Washington: Alex Acosta is stepping down as the US Labour Secretary amid controversy over the plea bargain he negotiated with accused sex trafficker Jeffrey Epstein in 2008 while serving as a federal prosecutor.
President Donald Trump made the announcement with Acosta at his side in front of reporters at the White House on Friday, reports Efe news. The President said the secretary telephoned him early Friday to say that he had decided to resign, emphasizing that the decision was entirely Acosta's.
"As I look forward, I do not think it is right and fair for this administration's labour department to have Epstein as the focus rather than the incredibly economy we have today," Acosta said. "I told (Trump) the right thing was to step aside."
The President described Acosta as a "great Labour Secretary, not a good one" and praised him for the "very good job" he did as head of the Labour Department.
The resignation came less than 48 hours after Acosta held an extended press conference to defend his handling of the Epstein case as a federal attorney in Miami.
Epstein, known for friendships with high-profile figures such as Trump, former American President Bill Clinton and Britain's Prince Andrew, was arrested on July 6 when he arrived back in the US aboard his private jet after a visit to France, on orders from the office of the attorney for the Southern District of New York.
In a court appearance on Monday, the 66-year-old hedge fund manager pleaded not guilty to federal sex trafficking charges for alleged offences committed between 2002 and 2005 at Epstein's mansion in Manhattan and his estate in Palm Beach, Florida.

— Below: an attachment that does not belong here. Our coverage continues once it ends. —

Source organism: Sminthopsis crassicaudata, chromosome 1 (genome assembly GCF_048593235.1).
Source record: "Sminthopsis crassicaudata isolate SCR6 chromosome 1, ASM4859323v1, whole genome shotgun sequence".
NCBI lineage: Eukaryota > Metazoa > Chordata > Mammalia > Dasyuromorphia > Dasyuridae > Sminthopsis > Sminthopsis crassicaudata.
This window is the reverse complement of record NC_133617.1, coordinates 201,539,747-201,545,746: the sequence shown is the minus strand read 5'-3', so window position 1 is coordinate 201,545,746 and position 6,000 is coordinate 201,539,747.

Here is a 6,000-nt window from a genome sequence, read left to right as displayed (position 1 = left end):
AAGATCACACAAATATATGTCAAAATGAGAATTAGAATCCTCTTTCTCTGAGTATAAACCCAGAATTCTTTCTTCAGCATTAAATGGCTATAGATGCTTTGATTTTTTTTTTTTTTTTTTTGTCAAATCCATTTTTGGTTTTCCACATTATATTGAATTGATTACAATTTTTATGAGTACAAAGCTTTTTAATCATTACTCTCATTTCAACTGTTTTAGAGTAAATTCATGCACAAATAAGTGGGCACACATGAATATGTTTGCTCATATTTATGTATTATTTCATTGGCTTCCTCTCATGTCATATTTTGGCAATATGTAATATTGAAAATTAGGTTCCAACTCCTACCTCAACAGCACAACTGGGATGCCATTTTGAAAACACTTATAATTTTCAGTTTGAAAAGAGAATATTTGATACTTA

Epstein was first accused of sexually abusing minors more than a decade ago, but negotiations between his lawyers and Acosta resulted in a confidential deal that saw the mogul plead guilty to state charges and serve 13 months in a county jail.
"Epstein sexually exploited and abused dozens of underage girls by enticing them to engage in sex acts with him in exchange for money. Epstein allegedly worked with several employees and associates to ensure that he had a steady supply of minor victims to abuse, and paid several of those victims themselves to recruit other underage girls to engage in similar sex acts for money," according to the indictment unsealed Monday in New York.
The indictment said that some victims were as young as 14 at the time of the acts and that a number of the girls told Epstein they were minors. Acosta had always defended the plea deal as appropriate given the circumstances due to the reluctance of "many victims" to testify, but the explanations he offered at this week's press conference provoked further criticism.
Earlier this year, a US district judge in Florida concluded that the 2008 agreement between Acosta and Epstein's attorney violated the law. Epstein could be sentenced to up to 45 years in prison if convicted on one count each of sex trafficking and conspiracy to commit sex trafficking.
Prosecutors have requested that Epstein, whose several homes include a residence on his private island in the Caribbean, be held without bail. On Thursday, the defendant's lawyers asked the judge hearing the case to grant Epstein pre-trial release in exchange for posting bail of $77 million and surrendering his passport.